Chapter thirty-eight demonstrates the increasing animosity the Jewish officials had toward Jeremiah, especially as the time came closer to when Nebuchadnezzar overtook Jerusalem. Although Zedekiah had Jeremiah confined to the Temple courtyard, others still insisted that he be executed because of his messages of impending disaster, so they approached the king with their desire (Jeremiah 38:1-6). Zedekiah was a weak-willed man, who seemed to cave into whoever was in front of him. Although he had already spared Jeremiah’s life, he quickly told the officials they could do whatever they wanted, so they put Jeremiah into a cistern. It was empty, but the bottom had a muddy sludge that Jeremiah sunk into.1
An Ethiopian named Ebed Melech (Hebrew for “servant of the king”) discovered what they had done and asked Zedekiah if he could release Jeremiah (Jeremiah 38:7-13). The king gave him 30 men to rescue Jeremiah, which he did by making a rope of old rags and pulling Jeremiah out. Still, the king confined Jeremiah to the courtyard in the Temple.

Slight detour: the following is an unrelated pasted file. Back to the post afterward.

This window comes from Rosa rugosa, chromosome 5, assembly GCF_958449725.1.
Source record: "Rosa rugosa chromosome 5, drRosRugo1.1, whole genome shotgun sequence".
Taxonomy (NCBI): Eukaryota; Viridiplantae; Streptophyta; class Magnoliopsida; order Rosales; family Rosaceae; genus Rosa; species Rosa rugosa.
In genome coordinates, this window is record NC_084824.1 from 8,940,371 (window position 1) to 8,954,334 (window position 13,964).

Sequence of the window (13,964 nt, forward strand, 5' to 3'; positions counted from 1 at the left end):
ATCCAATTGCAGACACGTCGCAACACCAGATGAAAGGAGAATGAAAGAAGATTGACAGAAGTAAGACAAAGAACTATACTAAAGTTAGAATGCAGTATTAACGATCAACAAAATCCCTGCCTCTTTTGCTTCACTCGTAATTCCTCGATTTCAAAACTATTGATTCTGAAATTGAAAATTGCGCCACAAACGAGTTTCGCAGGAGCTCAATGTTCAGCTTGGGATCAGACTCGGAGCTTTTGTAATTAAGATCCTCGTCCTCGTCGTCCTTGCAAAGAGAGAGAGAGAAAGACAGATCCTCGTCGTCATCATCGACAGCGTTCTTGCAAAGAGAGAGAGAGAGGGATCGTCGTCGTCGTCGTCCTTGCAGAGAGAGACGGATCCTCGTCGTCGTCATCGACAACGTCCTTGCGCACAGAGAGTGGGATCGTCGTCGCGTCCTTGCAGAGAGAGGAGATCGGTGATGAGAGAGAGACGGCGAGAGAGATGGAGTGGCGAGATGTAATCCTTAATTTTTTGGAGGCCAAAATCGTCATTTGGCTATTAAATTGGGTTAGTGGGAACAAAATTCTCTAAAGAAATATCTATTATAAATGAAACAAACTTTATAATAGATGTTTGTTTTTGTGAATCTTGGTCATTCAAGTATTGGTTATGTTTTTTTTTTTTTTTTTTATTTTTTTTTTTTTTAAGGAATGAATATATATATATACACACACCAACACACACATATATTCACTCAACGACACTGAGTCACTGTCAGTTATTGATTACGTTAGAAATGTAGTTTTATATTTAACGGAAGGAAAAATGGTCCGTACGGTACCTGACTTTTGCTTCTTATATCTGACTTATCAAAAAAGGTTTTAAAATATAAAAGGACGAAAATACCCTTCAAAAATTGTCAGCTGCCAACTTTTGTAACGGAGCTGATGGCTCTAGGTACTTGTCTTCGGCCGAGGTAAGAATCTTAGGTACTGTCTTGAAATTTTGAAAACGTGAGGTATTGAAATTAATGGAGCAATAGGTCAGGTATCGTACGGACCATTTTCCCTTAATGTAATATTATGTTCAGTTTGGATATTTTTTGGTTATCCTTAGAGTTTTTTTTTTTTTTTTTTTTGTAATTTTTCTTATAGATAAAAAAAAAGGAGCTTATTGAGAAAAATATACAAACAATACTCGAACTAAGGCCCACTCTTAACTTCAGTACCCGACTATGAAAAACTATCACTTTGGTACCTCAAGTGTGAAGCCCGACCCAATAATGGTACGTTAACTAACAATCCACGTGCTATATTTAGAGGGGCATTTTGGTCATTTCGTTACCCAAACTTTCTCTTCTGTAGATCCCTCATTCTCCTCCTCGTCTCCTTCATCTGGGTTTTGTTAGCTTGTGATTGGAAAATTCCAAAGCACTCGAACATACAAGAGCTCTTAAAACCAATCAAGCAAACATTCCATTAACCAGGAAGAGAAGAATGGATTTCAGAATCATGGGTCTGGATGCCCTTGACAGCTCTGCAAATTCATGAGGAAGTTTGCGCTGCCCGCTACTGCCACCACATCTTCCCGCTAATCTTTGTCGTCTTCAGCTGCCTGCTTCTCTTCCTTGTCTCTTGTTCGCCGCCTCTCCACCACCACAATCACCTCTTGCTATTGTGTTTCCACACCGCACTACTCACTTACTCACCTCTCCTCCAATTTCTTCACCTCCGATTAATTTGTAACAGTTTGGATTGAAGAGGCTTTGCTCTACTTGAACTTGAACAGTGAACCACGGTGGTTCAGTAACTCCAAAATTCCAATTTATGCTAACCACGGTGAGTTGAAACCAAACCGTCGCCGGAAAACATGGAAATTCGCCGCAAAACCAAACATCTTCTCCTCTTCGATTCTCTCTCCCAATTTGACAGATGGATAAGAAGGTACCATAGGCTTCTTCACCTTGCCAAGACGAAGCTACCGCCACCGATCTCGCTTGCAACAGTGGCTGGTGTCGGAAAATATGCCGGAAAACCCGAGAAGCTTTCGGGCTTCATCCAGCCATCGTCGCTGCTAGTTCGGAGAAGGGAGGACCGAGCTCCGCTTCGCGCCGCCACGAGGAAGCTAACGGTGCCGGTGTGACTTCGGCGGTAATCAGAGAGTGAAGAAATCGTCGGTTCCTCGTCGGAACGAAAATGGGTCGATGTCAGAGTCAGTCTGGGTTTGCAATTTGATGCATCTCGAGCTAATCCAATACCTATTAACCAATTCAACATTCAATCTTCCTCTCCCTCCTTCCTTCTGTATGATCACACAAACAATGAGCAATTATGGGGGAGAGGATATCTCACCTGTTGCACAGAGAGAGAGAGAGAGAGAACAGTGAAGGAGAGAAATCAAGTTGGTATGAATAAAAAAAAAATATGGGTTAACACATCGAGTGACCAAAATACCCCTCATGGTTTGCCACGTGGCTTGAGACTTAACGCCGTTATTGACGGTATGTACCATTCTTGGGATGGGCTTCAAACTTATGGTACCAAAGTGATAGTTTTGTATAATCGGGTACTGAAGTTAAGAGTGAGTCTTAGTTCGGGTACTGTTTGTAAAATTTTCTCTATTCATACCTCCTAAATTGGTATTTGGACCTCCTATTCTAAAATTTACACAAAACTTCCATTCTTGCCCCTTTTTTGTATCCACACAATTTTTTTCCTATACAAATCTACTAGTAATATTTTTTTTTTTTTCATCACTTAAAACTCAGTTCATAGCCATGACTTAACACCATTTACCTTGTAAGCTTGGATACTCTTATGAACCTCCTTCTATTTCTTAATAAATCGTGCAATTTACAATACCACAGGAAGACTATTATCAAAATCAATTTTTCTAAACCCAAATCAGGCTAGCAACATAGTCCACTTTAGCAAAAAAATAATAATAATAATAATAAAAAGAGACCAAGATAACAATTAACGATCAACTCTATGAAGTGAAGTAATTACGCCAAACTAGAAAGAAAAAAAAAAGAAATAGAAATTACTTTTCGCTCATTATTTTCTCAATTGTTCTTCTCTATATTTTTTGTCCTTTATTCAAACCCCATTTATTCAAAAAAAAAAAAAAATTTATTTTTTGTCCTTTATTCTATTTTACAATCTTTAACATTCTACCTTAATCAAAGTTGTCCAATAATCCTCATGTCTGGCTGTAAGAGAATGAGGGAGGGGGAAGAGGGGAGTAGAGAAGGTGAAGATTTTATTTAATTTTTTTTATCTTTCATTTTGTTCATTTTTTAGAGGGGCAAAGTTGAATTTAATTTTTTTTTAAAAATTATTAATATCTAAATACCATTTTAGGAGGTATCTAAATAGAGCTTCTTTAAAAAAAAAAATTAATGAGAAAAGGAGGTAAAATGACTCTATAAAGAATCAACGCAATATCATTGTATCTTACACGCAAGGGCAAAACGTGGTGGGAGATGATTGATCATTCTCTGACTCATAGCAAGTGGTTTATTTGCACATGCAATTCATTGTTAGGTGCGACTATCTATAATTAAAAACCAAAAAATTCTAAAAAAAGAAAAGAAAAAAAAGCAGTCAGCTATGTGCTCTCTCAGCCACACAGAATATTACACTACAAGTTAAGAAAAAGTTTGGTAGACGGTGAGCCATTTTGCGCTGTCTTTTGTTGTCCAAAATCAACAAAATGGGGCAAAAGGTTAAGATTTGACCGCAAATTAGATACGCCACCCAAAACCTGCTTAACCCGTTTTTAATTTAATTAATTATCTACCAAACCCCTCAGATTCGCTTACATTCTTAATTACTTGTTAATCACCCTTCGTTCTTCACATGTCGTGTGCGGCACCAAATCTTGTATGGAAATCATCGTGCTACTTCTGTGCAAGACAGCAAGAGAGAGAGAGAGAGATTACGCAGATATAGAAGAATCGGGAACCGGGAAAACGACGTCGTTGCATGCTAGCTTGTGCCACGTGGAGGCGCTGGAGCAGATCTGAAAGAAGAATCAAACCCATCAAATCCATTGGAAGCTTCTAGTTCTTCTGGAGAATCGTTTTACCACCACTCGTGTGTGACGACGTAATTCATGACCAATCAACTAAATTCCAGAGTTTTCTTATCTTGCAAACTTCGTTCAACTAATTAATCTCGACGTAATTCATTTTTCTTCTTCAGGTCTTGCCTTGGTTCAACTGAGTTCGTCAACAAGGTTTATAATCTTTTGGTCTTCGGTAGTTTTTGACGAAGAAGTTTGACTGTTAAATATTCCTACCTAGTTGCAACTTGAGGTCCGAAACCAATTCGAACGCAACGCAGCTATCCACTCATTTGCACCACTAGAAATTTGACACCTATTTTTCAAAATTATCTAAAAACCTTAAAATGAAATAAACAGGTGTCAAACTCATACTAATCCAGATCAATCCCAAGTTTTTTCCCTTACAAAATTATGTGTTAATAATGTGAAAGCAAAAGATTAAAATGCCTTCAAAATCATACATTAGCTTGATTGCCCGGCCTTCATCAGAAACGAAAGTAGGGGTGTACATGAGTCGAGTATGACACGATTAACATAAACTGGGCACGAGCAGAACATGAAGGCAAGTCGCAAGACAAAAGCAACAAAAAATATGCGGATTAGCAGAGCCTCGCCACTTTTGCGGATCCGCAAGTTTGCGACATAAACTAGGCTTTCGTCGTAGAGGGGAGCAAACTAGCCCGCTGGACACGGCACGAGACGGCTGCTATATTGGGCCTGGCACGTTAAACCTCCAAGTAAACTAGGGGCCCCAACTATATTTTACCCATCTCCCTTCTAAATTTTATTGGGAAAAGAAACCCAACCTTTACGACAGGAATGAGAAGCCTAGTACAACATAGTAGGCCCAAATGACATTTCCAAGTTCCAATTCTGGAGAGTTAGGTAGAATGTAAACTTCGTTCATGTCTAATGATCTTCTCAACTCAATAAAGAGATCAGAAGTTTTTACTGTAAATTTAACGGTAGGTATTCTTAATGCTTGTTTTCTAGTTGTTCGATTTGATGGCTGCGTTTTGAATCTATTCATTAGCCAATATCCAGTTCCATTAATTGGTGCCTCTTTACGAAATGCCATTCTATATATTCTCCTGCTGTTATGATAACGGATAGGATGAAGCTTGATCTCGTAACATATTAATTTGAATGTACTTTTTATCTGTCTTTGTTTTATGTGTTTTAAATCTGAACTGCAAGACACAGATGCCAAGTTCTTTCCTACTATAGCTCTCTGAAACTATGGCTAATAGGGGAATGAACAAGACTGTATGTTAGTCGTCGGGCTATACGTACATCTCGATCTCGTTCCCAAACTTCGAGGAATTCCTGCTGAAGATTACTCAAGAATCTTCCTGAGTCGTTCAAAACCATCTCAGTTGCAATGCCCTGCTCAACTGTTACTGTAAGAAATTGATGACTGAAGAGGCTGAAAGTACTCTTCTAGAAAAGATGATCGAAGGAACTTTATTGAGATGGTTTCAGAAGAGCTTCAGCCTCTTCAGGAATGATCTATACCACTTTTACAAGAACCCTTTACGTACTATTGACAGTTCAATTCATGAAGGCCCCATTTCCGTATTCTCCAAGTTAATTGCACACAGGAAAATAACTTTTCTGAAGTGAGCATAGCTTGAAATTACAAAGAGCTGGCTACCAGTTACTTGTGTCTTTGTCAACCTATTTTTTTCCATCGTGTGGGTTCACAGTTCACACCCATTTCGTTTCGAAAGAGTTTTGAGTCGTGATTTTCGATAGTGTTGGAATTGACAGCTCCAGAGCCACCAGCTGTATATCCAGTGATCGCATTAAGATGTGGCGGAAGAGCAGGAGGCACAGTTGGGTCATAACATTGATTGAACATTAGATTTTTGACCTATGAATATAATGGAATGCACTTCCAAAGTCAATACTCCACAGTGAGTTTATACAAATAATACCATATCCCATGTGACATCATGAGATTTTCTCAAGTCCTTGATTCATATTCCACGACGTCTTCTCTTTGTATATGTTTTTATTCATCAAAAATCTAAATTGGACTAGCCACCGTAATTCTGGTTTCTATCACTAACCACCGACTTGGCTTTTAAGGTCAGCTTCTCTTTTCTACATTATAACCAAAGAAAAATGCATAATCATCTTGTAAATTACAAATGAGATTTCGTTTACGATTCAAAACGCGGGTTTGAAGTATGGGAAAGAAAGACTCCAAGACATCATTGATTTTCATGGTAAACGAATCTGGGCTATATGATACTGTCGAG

Although Zedekiah did not believe or heed Jeremiah’s warning messages, he still somehow respected Jeremiah enough to meet with him in secret in order to get a message from God (showing his cowardice and fear of other people, much like King Saul; Jeremiah 38:14-28). The only message that Jeremiah would give him was the same one that he had always preached: fight and die or surrender and live. Zedekiah was rightly worried that, if he surrendered, his fellow Jewish captives would kill him. Jeremiah promised that would not be the case because God would protect him, and Zedekiah seemed satisfied with that. In an interesting point of detail, Zedekiah told Jeremiah to keep the content of this meeting a secret, especially if asked about it by the officials, and Jeremiah complied.
- This chapter offers a few similarities to the attacks other godly men faced, e.g., Daniel (officials convincing the king) and Joseph (left for dead in a cistern). ↩